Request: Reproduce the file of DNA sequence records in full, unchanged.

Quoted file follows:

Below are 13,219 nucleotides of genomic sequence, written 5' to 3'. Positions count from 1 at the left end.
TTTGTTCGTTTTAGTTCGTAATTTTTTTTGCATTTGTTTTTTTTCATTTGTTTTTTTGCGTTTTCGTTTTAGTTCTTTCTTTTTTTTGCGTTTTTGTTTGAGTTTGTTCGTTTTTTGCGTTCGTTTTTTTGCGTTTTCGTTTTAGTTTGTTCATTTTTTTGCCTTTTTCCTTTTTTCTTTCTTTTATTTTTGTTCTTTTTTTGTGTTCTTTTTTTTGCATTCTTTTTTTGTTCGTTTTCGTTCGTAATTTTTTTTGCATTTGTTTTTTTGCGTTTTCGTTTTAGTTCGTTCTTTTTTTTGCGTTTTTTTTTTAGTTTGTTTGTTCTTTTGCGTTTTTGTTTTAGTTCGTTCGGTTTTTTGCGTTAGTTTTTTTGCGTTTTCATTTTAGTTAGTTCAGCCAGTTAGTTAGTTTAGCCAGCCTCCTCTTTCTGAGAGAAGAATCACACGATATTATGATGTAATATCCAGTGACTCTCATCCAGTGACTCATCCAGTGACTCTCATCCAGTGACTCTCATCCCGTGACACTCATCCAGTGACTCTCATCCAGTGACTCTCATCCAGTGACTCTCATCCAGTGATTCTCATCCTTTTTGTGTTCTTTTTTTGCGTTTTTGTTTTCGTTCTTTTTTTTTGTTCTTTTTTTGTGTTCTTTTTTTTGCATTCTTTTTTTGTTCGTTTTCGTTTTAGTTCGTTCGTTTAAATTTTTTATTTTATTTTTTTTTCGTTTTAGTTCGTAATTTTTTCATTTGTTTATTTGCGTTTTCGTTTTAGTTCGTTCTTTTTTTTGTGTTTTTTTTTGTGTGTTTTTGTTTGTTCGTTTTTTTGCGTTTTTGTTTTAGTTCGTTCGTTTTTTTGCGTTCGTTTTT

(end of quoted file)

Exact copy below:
Below are 13,219 nucleotides of genomic sequence, written 5' to 3'. Positions count from 1 at the left end.
TTTGTTCGTTTTAGTTCGTAATTTTTTTTGCATTTGTTTTTTTTCATTTGTTTTTTTGCGTTTTCGTTTTAGTTCTTTCTTTTTTTTGCGTTTTTGTTTGAGTTTGTTCGTTTTTTGCGTTCGTTTTTTTGCGTTTTCGTTTTAGTTTGTTCATTTTTTTGCCTTTTTCCTTTTTTCTTTCTTTTATTTTTGTTCTTTTTTTGTGTTCTTTTTTTTGCATTCTTTTTTTGTTCGTTTTCGTTCGTAATTTTTTTTGCATTTGTTTTTTTGCGTTTTCGTTTTAGTTCGTTCTTTTTTTTGCGTTTTTTTTTTAGTTTGTTTGTTCTTTTGCGTTTTTGTTTTAGTTCGTTCGGTTTTTTGCGTTAGTTTTTTTGCGTTTTCATTTTAGTTAGTTCAGCCAGTTAGTTAGTTTAGCCAGCCTCCTCTTTCTGAGAGAAGAATCACACGATATTATGATGTAATATCCAGTGACTCTCATCCAGTGACTCATCCAGTGACTCTCATCCAGTGACTCTCATCCCGTGACACTCATCCAGTGACTCTCATCCAGTGACTCTCATCCAGTGACTCTCATCCAGTGATTCTCATCCTTTTTGTGTTCTTTTTTTGCGTTTTTGTTTTCGTTCTTTTTTTTTGTTCTTTTTTTGTGTTCTTTTTTTTGCATTCTTTTTTTGTTCGTTTTCGTTTTAGTTCGTTCGTTTAAATTTTTTATTTTATTTTTTTTTCGTTTTAGTTCGTAATTTTTTCATTTGTTTATTTGCGTTTTCGTTTTAGTTCGTTCTTTTTTTTGTGTTTTTTTTTGTGTGTTTTTGTTTGTTCGTTTTTTTGCGTTTTTGTTTTAGTTCGTTCGTTTTTTTGCGTTCGTTTTT